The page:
Observers of Western waterways will want to have this on their shelves alongside the likes of Marc Reisner and Charles...

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A THIRSTY LAND

THE MAKING OF AN AMERICAN WATER CRISIS

A hard look at a hard problem: finding sufficient water to live in a place without much of it.

Texas, writes journalist McGraw (Betting the Farm on a Drought: Stories from the Front Lines of Climate Change, 2015, etc.), sits at the same latitude as the Sahara and has much of that desert region’s aridity—so much so that in any given year, “it is more likely that a significant drought will occur somewhere than it is that the average amount of rain will fall.” If that formulation makes your head hurt, imagine how a Texas farmer or rancher feels, especially given the state’s right-of-capture water law, which essentially says you can extract all the water that sits underneath the land you own, even if that action dries up your neighbor’s well. In one instance, a farmer in arid West Texas is growing rice, knowing that it’s a wetlands crop better suited to the Gulf Coast, to make a point that the system of water rights is irrevocably broken. McGraw traveled the length and breadth of the Lone Star State talking with people whose livelihoods are directly contingent on the flow of water, a problem that will soon confront Americans everywhere given the trends of climate change. In that sense, as so often, Texas is a bellwether. Houston, as he observes, has fine drinking water, but that came about because the formerly poorly used Trinity River, which flows a couple of hundred miles from Dallas southward, was heavily regulated under the terms of a water regime that has been in place since the 1950s and reinforced under the terms of the U.S. Clean Water Act. In our current anti-regulatory climate, the water may get dirtier in the coming years. It’s a wait-and-see thing, in other words, but in the meantime, McGraw’s fine book serves as a useful guide.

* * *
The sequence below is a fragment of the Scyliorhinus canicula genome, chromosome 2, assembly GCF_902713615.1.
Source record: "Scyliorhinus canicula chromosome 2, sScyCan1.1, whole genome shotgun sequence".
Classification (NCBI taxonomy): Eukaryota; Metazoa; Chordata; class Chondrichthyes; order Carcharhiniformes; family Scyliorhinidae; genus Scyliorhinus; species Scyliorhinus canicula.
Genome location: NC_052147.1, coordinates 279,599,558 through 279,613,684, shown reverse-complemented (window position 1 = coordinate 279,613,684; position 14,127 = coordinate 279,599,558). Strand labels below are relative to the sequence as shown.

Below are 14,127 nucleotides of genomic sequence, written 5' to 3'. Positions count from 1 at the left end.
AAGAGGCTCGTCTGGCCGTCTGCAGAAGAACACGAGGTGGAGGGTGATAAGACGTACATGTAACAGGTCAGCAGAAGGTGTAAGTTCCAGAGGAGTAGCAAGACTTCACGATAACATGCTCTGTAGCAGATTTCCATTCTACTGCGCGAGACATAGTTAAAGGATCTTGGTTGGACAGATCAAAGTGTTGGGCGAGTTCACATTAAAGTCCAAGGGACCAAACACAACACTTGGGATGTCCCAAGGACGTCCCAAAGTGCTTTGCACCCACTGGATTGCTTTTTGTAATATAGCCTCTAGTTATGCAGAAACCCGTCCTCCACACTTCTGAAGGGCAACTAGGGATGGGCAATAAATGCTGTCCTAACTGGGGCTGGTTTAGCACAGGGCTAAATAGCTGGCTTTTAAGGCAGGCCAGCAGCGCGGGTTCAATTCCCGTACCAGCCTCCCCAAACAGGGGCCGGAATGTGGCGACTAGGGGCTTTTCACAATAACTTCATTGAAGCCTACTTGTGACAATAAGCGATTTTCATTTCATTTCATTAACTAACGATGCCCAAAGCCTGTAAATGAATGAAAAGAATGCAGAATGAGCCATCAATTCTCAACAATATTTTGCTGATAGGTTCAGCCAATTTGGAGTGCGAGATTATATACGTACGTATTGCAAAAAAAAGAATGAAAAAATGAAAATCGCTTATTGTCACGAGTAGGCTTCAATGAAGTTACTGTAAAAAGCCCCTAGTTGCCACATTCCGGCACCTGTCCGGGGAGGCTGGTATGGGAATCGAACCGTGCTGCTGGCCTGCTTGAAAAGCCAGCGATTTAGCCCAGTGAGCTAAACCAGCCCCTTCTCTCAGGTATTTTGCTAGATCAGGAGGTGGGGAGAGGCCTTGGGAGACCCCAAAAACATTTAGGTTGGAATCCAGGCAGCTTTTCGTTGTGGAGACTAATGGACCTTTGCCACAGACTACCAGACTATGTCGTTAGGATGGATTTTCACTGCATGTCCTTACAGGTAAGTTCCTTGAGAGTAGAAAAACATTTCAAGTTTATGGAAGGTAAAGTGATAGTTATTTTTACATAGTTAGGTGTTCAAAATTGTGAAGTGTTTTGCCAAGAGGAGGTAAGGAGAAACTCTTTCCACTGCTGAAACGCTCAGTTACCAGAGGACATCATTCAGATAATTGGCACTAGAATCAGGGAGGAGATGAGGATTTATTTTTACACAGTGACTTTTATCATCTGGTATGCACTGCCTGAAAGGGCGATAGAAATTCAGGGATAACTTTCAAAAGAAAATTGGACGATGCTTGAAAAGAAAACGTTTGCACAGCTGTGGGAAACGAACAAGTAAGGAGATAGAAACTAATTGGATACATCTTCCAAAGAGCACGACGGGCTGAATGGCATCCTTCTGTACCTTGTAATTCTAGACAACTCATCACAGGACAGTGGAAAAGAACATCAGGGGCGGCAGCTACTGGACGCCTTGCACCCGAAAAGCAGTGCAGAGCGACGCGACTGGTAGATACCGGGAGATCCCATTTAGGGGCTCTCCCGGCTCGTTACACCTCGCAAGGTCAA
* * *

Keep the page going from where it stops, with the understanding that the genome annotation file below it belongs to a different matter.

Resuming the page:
Observers of Western waterways will want to have this on their shelves alongside the likes of Marc Reisner and Charles Bowden.

Pub Date: May 9, 2018

ISBN: 978-1-4773-1031-1

Page Count: 300

Publisher: Univ. of Texas

Review Posted Online: March 5, 2018

Kirkus Reviews Issue: March 15, 2018

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Loads of good explaining, with reminders, time and again, of how much remains unknown, neatly putting the death of science...

A SHORT HISTORY OF NEARLY EVERYTHING

Bryson (I'm a Stranger Here Myself, 1999, etc.), a man who knows how to track down an explanation and make it confess, asks the hard questions of science—e.g., how did things get to be the way they are?—and, when possible, provides answers.